Therapeutic Response to Trauma

Instructor: Gaines Arnold

Gaines has a Master of Science in Education with a focus in counseling.

This lesson looks at how a therapist should respond when they have a client who has experienced trauma. The term trauma is defined, different types of therapy are outlined, and an overall response to trauma is discussed.

A Walk by the River

Buckley was only nine years old and naïve, but he wanted to seem older, so he ran with a group from his neighborhood who were already teenagers. They seemed to accept him, and Buckley's mother allowed him to play with the older kids because it seemed to make him happy.

One day, one of the boys told the others that he'd heard there was a dead body down by the river. With a group of the older boys, Buckley walked down to the spot, about a mile away. He didn't want to seem chicken. He was worried that if he stayed home, they wouldn't include him anymore. When the group got to the river, they split up to find the place. Buckley walked with one of the older boys he didn't know very well, but he felt safe because they had always treated him like a younger brother. The older boy walked with Buckley until they could no longer hear the others, then he knocked Buckley to the ground and sexually assaulted him. Buckley brushed off the dirt as he cried, pulled up his pants and ran home.

The Face of Trauma

Many people have experienced a traumatic event just like Buckley did, and they have been forced to live with the recurring nightmare. Trauma can come from the death of a loved one, an accident (such as a car accident), abuse, neglect, news that they are facing a terminal disease, and many other sources. It is a real and significant issue in the lives of those who face it.

From the Merriam-Webster Dictionary, trauma is defined as 'a disordered psychic or behavioral state resulting from severe mental or emotional stress or physical injury.' This definition is all-inclusive. When Buckley was sexually assaulted by an older peer, he experienced not only the physical aspect of what was actually happening, but also a loss of trust that added to the trauma and emotional response that extended the trauma. In his case, the trauma incorporated all three. No matter what the cause, a therapist must know how to respond.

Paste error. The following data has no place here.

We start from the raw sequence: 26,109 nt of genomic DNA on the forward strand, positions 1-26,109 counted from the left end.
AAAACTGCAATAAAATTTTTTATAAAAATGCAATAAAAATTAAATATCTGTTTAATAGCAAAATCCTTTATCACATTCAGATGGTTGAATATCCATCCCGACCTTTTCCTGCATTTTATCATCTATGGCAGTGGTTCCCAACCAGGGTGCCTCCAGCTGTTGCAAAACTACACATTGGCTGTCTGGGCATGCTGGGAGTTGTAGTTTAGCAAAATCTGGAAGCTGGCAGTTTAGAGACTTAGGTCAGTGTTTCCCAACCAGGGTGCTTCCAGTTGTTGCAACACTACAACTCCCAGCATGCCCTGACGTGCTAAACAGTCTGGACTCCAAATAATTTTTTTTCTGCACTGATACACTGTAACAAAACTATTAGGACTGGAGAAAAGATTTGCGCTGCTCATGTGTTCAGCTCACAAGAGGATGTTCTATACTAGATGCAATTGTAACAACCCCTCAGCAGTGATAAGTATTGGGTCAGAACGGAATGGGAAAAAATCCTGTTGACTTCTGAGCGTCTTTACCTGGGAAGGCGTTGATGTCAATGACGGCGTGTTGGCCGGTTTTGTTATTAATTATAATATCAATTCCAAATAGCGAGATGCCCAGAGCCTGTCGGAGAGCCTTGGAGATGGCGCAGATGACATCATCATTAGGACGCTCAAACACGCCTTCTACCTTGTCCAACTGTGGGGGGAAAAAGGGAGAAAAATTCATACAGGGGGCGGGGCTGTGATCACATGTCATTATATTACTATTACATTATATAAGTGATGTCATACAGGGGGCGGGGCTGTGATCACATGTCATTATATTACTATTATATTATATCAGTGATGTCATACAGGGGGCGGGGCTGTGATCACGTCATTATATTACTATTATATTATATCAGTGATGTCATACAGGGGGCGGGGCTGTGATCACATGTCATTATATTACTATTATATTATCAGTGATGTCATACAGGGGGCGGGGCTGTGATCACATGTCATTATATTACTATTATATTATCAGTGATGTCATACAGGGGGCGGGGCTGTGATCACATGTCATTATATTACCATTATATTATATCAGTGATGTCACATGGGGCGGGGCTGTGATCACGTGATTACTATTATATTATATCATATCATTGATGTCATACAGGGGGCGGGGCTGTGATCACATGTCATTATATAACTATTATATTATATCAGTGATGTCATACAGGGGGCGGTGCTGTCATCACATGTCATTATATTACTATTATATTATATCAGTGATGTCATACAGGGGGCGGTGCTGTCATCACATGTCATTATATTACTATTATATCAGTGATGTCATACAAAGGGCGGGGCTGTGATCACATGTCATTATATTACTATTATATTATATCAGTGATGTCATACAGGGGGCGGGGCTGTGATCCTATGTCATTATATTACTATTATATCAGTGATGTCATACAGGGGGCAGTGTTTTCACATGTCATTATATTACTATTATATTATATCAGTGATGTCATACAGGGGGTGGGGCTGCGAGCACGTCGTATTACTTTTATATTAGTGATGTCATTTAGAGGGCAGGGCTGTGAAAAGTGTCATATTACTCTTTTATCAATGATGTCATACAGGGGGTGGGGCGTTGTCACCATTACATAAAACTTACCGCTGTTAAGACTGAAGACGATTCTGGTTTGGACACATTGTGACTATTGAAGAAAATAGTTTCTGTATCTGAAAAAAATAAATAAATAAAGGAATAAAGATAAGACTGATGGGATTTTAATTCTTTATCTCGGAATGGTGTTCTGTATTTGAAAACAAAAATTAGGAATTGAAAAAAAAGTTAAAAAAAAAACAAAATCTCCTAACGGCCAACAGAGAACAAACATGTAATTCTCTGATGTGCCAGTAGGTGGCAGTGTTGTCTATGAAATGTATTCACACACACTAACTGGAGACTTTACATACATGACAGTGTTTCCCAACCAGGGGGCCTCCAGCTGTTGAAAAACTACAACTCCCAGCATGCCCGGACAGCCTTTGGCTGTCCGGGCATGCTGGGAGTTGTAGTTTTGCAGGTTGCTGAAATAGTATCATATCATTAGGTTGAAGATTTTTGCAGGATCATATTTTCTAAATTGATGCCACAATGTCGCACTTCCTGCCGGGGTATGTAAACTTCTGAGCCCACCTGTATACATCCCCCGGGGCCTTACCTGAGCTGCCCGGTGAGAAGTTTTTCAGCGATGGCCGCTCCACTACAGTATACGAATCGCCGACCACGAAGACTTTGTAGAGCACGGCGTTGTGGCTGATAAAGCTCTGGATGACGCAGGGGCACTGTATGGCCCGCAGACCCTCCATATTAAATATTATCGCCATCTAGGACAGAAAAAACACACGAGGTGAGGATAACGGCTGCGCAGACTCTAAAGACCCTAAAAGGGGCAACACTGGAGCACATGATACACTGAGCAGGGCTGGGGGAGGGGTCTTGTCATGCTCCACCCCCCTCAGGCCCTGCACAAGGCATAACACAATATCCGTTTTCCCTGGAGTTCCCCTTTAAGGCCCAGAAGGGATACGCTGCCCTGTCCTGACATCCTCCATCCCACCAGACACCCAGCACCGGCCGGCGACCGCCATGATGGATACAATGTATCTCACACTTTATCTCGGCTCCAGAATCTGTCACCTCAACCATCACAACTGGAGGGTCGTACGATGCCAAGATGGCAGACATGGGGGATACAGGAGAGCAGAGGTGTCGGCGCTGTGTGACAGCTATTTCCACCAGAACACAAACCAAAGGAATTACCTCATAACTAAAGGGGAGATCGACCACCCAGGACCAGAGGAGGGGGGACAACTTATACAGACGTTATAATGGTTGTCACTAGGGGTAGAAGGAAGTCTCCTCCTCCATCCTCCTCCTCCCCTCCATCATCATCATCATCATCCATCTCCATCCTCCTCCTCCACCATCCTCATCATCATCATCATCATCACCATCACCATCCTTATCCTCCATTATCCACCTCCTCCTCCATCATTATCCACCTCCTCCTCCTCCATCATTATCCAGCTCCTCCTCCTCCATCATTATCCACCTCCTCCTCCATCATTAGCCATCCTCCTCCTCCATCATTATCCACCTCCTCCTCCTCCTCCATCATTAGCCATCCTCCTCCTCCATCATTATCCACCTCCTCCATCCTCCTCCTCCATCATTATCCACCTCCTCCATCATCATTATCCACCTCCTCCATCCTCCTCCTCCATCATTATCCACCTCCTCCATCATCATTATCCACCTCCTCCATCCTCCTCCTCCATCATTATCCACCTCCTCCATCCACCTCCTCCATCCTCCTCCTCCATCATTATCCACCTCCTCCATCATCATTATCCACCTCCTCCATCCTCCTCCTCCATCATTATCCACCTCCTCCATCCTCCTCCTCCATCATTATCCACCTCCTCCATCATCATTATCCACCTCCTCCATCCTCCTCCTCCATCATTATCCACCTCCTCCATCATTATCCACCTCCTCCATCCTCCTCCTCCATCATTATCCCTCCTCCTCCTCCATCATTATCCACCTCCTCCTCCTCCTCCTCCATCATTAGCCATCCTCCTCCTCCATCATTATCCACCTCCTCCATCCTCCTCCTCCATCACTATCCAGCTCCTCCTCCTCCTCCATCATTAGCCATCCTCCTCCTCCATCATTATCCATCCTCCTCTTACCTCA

Trauma Therapy Theory

Because the fact of trauma is so widespread and diverse, therapists can use different types of tools that to treat it. Trauma has been studied for many years, yielding many effective treatment options.

  • Trauma-focused cognitive behavioral therapy (TF-CBT): CBT in itself is very effective for many different classifications of mental illness and emotional issues. In CBT, the therapist seeks to help the client reframe their negative responses and build positive coping skills. In TF-CBT, the specific trauma is addressed, and the sufferer is provided with a safe space to explore their response to the trauma.
  • Play therapy: Children use play to express themselves. Play therapy, developed many years ago by Sigmund Freud, gives children a safe space to explore their trauma by allowing them to do it with toys, and other instruments of play, rather than words.
  • Trauma-informed care (TIC): This approach to therapy means that the therapist acknowledges the presence of past trauma in present mental and emotional difficulties.
  • Animal-assisted therapy: Animals have been used in therapy for years. They can help reduce the effects of trauma, as well as sense when an individual is suffering from the effects of their trauma, as with service animals that assist those with PTSD. By focusing on the animal instead of on the trauma, the client can feel the soothing effects of having a caring presence near.

There are many other therapies used to help victims of trauma, and the one a therapist chooses will be determined by what they have found to be effective in their practice.

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